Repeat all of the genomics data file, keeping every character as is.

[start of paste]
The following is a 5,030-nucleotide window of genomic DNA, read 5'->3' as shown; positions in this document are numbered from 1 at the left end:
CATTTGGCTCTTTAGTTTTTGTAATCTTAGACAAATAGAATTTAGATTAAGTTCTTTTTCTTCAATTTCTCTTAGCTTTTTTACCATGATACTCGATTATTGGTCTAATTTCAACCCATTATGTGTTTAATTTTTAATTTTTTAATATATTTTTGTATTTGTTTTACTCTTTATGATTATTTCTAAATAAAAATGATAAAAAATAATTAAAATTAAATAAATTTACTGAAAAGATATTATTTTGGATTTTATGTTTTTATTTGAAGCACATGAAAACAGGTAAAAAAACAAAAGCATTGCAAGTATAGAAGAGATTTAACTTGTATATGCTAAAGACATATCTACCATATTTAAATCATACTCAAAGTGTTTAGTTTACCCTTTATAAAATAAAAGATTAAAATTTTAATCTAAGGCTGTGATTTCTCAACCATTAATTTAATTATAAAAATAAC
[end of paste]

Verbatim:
The following is a 5,030-nucleotide window of genomic DNA, read 5'->3' as shown; positions in this document are numbered from 1 at the left end:
CATTTGGCTCTTTAGTTTTTGTAATCTTAGACAAATAGAATTTAGATTAAGTTCTTTTTCTTCAATTTCTCTTAGCTTTTTTACCATGATACTCGATTATTGGTCTAATTTCAACCCATTATGTGTTTAATTTTTAATTTTTTAATATATTTTTGTATTTGTTTTACTCTTTATGATTATTTCTAAATAAAAATGATAAAAAATAATTAAAATTAAATAAATTTACTGAAAAGATATTATTTTGGATTTTATGTTTTTATTTGAAGCACATGAAAACAGGTAAAAAAACAAAAGCATTGCAAGTATAGAAGAGATTTAACTTGTATATGCTAAAGACATATCTACCATATTTAAATCATACTCAAAGTGTTTAGTTTACCCTTTATAAAATAAAAGATTAAAATTTTAATCTAAGGCTGTGATTTCTCAACCATTAATTTAATTATAAAAATAAC